Almost heaven 

Montana mystery peels back the façade

"Calvin Teague walked out of Red Plain at four thirty one August afternoon carrying an old Boy Scout backpack to which he had strapped a flannel sleeping bag." So begins Matt Pavelich's moody second novel, The Other Shoe, a brooding mystery as informed by darkly funny folk noir as it is by the habits of genuine Montanans.

The Other Shoe deals with the death of Teague, who has somehow lost his eponymous shoe. After abandoning his vehicle, he is picked up by a chatty woman and driven to her home for a shower and his sudden murder. From there, the plot kicks in as investigators try to determine the specifics of Teague's demise. But instead of a typical potboiler, Pavelich hones in on the emotionally fragile quartet of incredibly authentic Montanans who fuel his story: Karen Brusett, the woman who picks up the stranger; her kind-hearted husband, Henry Brusett (the main suspect); D.A. Hoot Meyers; and public defender Giselle Meany. All have some deeply personal connection to the case.

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  • The Other ShoeMatt Pavelichpaperback, Counterpoint320 pages, $16.95

The Other Shoe is by no means a whodunnit. It's a why-they-dunnit. Tackling the biography of each individual in resplendent detail, Pavelich uncovers a Venn diagram of harrowing cause and effect, showing that evil and guilt should always be footnoted. Henry Brusett's culpability is not really the crux here, any more than alcoholism is the theme of The Sun Also Rises. The real mystery is the one lurking in the past and in the façade of the everyday.

Pavelich is dextrous with the convergence of the touching and the horrifying: The ambivalent marriage and weirdly affecting co-habitation of Henry and Karen, Hoot Meyers's and Henry's Poe-esque acid trip and Giselle Meany's struggle with her profession are immaculately molded into all-too-human proportions. One of the great strengths of The Other Shoe is its peeling away of small-town secrets to reveal the frail hopes of the people who reside there.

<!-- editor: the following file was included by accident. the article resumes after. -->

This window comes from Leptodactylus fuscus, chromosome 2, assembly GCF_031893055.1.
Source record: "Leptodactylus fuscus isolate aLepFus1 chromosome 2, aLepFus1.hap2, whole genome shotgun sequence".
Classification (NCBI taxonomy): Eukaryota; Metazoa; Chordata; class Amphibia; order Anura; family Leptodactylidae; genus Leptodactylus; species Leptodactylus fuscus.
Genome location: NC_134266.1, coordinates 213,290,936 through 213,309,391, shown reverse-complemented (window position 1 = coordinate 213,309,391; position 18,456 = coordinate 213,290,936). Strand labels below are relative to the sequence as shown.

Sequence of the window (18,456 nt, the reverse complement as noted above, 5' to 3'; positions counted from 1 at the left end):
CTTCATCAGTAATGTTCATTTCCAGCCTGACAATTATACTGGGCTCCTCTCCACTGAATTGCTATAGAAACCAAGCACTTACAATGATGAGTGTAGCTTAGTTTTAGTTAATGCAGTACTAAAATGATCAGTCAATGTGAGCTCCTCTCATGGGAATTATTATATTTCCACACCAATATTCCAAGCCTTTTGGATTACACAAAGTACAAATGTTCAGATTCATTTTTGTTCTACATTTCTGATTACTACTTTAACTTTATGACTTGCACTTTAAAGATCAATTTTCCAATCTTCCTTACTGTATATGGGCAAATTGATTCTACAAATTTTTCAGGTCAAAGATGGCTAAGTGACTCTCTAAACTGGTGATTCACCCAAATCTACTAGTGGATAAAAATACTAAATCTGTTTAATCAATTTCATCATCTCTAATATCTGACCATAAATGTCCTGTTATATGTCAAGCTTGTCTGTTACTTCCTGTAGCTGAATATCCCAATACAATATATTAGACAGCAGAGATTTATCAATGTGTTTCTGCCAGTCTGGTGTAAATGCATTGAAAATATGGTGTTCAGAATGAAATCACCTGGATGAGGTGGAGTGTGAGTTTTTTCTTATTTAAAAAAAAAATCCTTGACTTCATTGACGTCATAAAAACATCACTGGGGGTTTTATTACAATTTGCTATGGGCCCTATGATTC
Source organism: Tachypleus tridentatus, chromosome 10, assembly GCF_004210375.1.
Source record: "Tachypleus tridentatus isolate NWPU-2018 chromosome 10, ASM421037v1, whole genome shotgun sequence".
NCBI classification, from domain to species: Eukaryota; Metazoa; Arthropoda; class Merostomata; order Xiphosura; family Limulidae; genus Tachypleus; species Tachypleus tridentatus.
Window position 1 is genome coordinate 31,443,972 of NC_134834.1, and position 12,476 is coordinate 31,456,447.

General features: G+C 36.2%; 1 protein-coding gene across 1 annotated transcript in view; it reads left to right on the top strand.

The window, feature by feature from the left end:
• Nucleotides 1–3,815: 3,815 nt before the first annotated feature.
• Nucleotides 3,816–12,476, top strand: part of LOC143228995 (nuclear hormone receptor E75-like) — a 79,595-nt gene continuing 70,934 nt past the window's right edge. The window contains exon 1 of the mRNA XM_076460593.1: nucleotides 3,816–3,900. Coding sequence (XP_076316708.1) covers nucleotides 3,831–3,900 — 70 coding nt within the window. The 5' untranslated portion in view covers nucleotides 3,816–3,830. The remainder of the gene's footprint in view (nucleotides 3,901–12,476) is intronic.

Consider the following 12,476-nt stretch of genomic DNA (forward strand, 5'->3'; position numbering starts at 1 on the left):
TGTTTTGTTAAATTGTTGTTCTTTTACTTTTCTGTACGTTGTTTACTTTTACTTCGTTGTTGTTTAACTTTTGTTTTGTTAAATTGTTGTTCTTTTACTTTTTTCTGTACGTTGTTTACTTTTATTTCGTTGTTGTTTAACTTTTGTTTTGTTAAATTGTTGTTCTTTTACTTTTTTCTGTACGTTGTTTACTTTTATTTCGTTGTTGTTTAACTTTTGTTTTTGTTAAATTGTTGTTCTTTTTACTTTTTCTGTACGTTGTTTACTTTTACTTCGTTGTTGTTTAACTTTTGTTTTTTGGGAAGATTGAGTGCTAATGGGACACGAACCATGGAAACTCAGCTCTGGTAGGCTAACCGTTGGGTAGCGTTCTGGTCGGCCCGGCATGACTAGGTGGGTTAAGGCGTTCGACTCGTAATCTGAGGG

And then, about three-quarters of the way through, The Other Shoe inexplicably grinds to a halt. Pavelich suddenly converts to structures of genre fiction, transforming his insanely insightful book into a soulless prison drama as Henry awaits his verdict and sinks into self-loathing. The author starts to focus far too much attention on Henry's rambling cellmate, Leonard, and even when he does return to the others, it's not with the same ferocious intimacy that made the first two hundred or so pages so compelling. Somewhere between the involving love story of Karen and Henry and the climactic courtroom scenes, Pavelich appears to have bored himself with his own novel, plodding into the last chapters like a man on a strict deadline.

When Pavelich's novel is good, it is an irregularly profound study of devotion and senseless murder, with a pitch-perfect ear for locals and local cadence. The Other Shoe is what happens when a startlingly first-rate writer lets a conventional plot interfere with an extraordinary story. The book starts with an understated premise, expands that premise with staggering psychological depth and culminates with a nostalgic echo of the beautiful crime saga it promised to become and did not become.

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